Ogg the son of Beorl," says my private hagiographer
, "was a boatman who gained a scanty living by ferrying passengers across the river Floss.
provides the coda to the book's line of argument, as Damon suggests that hagiographers
interpreted elements of the received vita to fit their varying agendas and audiences.
Abraham Ascher's new biography is thus a breath of fresh air that seeks to rescue Stolypin from both his enemies and hagiographers
, and--by drawing imaginatively on Stolypin's surviving letters to his wife, memoranda he wrote to clarify his own thinking, and numerous candid discussions with foreign diplomats and journalists--to reject such one-sided interpretations and present a more complex portrait of Stolypin as both individual and as politician and statesman.
33] What is more, Venetian hagiographers
the mother in Maccabees) rather than by the misogyny of hagiographers
and the patriarchal church to which they belonged.
argues that a "triumphalist" account of the development of orthodoxy, first articulated by fifth-century historians and hagiographers
, has continued to distort modern perceptions of the "Arian" controversy.
That some of Margaret's hagiographers
were 'highly sceptical of the sensational and supernatural details of the story' may come as a surprise.
de Courcelles cataloguing the hagiographers
and the location of extant copies.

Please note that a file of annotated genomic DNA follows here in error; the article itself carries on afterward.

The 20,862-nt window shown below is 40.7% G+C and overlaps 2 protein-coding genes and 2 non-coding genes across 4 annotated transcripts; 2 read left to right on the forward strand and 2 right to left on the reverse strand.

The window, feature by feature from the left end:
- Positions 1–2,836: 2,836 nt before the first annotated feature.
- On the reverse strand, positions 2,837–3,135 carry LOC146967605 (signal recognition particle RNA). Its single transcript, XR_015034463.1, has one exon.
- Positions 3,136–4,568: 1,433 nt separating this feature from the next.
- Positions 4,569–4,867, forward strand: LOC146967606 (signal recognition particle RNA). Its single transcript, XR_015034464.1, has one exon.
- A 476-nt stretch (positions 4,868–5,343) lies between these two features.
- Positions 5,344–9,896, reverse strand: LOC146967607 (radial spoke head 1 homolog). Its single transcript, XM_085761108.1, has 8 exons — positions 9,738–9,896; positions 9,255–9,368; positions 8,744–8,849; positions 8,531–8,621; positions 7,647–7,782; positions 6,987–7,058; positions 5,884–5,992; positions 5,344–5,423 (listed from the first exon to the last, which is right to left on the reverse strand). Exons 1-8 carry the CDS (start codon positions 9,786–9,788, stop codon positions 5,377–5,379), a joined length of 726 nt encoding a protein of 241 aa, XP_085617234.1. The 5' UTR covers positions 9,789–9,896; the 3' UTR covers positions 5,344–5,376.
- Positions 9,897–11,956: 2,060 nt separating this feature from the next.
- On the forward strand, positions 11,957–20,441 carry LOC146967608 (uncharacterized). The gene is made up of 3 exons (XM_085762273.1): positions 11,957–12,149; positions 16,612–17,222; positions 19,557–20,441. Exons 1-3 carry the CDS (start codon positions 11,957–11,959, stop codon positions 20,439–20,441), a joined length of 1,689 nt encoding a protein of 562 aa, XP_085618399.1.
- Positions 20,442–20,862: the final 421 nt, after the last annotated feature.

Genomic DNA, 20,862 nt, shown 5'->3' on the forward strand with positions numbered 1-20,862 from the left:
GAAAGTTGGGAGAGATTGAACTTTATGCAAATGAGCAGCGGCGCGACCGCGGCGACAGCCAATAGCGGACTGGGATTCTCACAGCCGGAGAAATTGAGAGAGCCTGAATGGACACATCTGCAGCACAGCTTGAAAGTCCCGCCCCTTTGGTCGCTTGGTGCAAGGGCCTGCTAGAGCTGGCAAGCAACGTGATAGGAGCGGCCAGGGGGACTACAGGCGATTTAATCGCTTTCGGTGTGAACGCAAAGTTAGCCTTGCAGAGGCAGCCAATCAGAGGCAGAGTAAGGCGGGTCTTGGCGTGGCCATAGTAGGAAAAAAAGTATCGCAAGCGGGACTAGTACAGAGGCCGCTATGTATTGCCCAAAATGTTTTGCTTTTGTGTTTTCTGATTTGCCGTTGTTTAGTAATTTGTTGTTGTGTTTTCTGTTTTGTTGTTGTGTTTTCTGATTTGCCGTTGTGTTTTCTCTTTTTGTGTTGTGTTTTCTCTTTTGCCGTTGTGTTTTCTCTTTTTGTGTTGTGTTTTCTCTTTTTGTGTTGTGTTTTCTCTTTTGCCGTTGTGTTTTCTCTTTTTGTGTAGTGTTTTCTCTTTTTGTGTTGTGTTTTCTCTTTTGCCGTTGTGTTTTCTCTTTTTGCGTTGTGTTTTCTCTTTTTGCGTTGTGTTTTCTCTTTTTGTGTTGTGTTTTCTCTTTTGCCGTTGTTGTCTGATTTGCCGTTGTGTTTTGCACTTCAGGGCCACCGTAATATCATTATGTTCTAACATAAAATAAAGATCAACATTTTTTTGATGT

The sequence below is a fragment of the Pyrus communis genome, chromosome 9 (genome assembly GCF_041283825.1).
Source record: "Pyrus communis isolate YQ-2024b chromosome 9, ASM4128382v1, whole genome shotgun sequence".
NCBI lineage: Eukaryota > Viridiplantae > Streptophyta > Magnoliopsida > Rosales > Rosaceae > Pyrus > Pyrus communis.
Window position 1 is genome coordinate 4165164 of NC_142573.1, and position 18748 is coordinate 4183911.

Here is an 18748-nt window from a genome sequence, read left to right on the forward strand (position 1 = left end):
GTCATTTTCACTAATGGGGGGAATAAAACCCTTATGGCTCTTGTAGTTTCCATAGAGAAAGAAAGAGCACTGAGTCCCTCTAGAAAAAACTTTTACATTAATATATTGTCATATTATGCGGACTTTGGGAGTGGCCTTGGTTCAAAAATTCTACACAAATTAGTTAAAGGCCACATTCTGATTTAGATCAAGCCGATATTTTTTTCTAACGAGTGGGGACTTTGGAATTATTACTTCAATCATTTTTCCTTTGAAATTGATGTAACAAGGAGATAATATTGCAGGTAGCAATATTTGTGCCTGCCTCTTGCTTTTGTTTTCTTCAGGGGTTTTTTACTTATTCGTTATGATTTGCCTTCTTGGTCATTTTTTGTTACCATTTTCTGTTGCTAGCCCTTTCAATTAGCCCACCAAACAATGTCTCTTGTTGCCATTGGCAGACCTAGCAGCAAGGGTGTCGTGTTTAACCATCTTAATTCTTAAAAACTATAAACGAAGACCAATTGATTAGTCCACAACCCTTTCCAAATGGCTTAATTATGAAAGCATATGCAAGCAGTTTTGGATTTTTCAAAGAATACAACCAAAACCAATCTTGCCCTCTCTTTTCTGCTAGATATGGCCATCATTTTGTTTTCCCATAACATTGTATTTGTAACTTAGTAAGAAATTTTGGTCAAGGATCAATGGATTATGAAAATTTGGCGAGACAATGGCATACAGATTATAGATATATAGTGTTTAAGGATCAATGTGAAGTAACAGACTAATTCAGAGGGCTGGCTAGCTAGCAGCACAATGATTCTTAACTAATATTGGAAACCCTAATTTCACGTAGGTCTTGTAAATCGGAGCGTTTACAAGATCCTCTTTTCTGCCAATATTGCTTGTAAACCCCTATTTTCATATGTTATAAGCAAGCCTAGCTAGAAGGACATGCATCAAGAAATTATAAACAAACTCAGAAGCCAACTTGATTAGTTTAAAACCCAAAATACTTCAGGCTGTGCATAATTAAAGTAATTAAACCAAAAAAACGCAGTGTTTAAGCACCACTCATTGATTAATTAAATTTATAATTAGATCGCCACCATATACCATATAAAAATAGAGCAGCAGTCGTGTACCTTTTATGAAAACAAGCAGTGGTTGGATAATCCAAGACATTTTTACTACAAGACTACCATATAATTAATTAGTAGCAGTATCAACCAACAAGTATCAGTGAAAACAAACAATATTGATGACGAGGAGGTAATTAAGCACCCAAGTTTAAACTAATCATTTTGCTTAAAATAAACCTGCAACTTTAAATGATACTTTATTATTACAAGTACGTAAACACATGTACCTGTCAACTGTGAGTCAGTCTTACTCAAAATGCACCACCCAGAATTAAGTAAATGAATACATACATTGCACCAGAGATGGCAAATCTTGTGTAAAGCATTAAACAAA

Unabashed, Sherman proceeded, in the words of one of his hagiographers
, to 'spread food and kindliness across Georgia's devastated regions'.
This leads to one of the best sections of the book--how Brigit's popularity spread outside of Ireland to Scotland (Saint Bride), England, and even to Rome at the very time that the male leaders of the Irish church, the bishops of Armagh, commissioned hagiographers
of their ancestral bishop Patrick to bring Brigit into the larger, male-dominated Irish church.
Dendle closes his book by reminding readers of his two main conclusions: (a) the devil in early medieval Latin and Old English texts is presented as an equal partner in the dialogic conflict between the devil and the saint; and (b) by making the devil into a flexible figure with considerable (though not ultimate) power, Anglo-Saxon hagiographers
intentionally unbind Satan and "grant him the dynamically charged unspecificity that is the source of his strength, struggling to contain him by defining him, yet at the same time allowing him to resist absolute containment or definition" (121).
She is, instead, a composite of several women in the Gospels and the fertile imaginations of the Church fathers and hagiographers
of medieval Europe.